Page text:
For higher ed marketers, this means emphasizing a value message. Highlighting flat or discounted tuition rates, scholarship information and on-campus employment hold sway with this generation.

Practical skills: Members of Generation Z are as pragmatic as their Generation X parents. They want to know that their college experience is going to be meaningful to their post-college life. According to a 2014 study by Northeastern University, 63 percent believe it’s important for colleges to teach entrepreneurship and 85 percent believe they should learn about financial literacy in college. There is also a high expectation of access to experiential learning opportunities as early as their first year of college.

Many institutions are responding to this demand and building these types of learning opportunities into the curriculum. For those that are, highlighting these elements can bring a competitive advantage in the recruitment of Generation Z.

The intangibles: I am not just a higher ed marketer, I am also the GenX parent of a GenZ high school junior who knows that the linear path of four-years-of-college-after-high-school-graduation didn’t work out so well for her old mom. As she herself questions the value of college, she’ll remind me that after I flamed out my third semester, I stopped out and worked part-time and full-time jobs for several years before I realized that a college degree was something that I wanted to attain. Then I’ll tell her about the things I learned in college that had nothing to do with classroom content: time management, navigating complex institutions and dealing with others who have perspectives and experiences different than my own. These are things I wished I learned much earlier than I did in the working world where the stakes were higher.

If that were a college course, it would be “Adulting 101”. For Generation Z students, college is a place to acquire these practical skills in an environment where it is okay to learn some lessons the hard way. It gives a whole new meaning to the phrase “learning outside the classroom”, a phrase that higher ed marketers are particularly fond of.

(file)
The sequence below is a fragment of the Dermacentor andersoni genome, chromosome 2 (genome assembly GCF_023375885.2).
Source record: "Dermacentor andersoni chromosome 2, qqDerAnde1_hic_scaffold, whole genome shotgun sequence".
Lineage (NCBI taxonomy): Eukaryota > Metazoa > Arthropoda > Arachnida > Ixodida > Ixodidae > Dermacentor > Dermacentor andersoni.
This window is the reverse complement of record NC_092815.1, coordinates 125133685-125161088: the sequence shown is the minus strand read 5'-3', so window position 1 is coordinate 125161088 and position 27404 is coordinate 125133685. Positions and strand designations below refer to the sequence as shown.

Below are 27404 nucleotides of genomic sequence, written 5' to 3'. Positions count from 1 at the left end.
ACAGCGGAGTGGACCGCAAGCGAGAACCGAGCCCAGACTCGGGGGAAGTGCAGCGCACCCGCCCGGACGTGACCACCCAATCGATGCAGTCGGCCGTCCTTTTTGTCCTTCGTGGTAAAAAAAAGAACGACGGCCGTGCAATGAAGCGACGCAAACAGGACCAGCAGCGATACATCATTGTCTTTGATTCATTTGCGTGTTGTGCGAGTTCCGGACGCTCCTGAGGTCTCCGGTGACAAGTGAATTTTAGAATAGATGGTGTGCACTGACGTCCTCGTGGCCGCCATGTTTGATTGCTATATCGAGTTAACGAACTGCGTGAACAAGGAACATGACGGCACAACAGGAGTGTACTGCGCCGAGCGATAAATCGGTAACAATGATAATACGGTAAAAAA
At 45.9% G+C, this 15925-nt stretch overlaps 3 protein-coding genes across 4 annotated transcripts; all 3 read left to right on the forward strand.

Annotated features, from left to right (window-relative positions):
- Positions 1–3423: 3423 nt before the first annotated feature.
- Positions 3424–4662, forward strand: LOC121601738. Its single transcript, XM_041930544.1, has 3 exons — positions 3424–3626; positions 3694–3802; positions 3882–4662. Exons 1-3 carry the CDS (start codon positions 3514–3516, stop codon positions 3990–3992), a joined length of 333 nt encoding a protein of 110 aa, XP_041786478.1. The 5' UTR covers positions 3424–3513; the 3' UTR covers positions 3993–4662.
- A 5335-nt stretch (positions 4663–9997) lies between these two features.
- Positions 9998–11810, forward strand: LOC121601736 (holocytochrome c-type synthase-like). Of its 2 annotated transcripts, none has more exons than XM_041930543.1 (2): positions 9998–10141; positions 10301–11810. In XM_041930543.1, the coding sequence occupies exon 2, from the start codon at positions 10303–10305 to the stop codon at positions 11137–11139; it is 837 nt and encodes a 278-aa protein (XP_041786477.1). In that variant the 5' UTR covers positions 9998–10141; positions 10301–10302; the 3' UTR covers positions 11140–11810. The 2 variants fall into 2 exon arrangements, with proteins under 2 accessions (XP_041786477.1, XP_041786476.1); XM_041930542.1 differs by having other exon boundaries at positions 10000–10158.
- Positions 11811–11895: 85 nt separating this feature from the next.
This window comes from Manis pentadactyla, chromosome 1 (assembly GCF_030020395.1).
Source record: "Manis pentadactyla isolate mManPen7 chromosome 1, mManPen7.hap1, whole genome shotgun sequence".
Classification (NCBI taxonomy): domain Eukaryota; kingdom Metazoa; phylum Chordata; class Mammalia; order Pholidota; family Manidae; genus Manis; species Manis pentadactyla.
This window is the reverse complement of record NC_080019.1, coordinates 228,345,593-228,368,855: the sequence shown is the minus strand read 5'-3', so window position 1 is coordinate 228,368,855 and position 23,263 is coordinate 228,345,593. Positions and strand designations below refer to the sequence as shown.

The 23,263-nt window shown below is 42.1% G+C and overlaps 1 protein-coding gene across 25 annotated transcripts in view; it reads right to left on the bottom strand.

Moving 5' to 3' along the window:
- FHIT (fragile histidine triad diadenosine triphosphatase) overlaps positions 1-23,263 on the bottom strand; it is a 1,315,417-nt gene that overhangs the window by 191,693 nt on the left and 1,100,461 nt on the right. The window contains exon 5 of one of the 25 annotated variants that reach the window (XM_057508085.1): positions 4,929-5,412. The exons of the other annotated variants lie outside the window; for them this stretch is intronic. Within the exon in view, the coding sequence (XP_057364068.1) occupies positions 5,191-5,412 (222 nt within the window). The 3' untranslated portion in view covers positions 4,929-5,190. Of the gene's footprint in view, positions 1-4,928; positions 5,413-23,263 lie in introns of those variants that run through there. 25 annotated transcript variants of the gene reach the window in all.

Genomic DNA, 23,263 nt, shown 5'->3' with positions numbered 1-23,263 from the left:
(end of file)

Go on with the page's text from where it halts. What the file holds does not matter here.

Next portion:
As a higher ed marketer for a community college (full disclosure) I would be remiss if I didn’t mention how well-positioned community colleges are to respond to these needs. Shorter times-to-completion, an emphasis on applied learning and lower tuition costs tick many of GenZ’s boxes.

In discussing such issues with colleagues from around the country from colleges and universities large and small, it was widely acknowledged that reaching students of this generation cannot depend on messaging alone. As an industry, higher education has an opportunity to reexamine if the model that has been in place for decades—centuries in some cases—is the one that can be sustained in an era of rapidly changing technology, globalization and increasingly specialized industry needs. The best viewbook in the world can’t be an effective substitute for a relevant offering—and Generation Z is savvy enough to understand that.


But Millennials want different things, right?

I love Jeopardy. Growing up, I would play along with my parents, always relishing the few times I was able to beat Mom or Dad. These days I still try to catch it whenever possible, and I—like so many others– was utterly charmed by recent champion Austin Rogers.


Millennials want what other generations want. It’s their response to not getting it that’s different.

The New York City bartender who wears secondhand clothes, doesn’t own a television and bikes to work embodied Millennial ethos as he proceeded to wipe the floor with his competition for 12 days to the tune of $411,000, bringing down lawyers, software engineers, journalists and project managers in his wake.


That’s how you do it, I thought as I watched. Tend bar. Host trivia nights. Play Jeopardy. That’s working to live, not living to work.

Over the weekend I came across “Adulting So far: Why I Quit My Software Engineering Job” by Jamelle Watson-Daniels. Expecting yet another Millennial quit-lit piece, I found it to be an astute examination of how organizations are failing at meeting the expectations of young, smart people. Watson-Daniels makes that point crystal clear:

“On some level, the outdated company cultures rely on people expecting the job to be a method of survival. But as we expand what it means to have a meaningful life and work to offer that same life standard to all people, this expectation is becoming null and void. I would rather get three roommates, not have children, and offer freelance tutoring than to be in this type of huge company culture.”

As a woman in her 40s with a family and a mortgage, I find it hard to relate to the last line—though I certainly understand it. But the part about having a meaningful life? That hits home for me, and probably does for many people.

We (GenX-ers and Boomers) love to talk about how different Millennials are from the older generations. But studies show that all three generations desire the same outcome: a sense of purpose, to feel that their work matters and that they are contributing to the greater good. A 2015 report from IBM’s Institute for Business Value showed that in a multigenerational study of 1,784 employees from companies across 12 countries and six industries, about the same percentage of Millennials (25%) want to make a positive impact on their organization as GenXers (21%) and Baby Boomers (23%).

Turns out we all want the same thing. It’s just the response to not getting it that is different. Boomers will actively disengage. Active disengagement means that not only are these folks unhappy at work, but they go out of their way to express that unhappiness through words, attitudes and actions.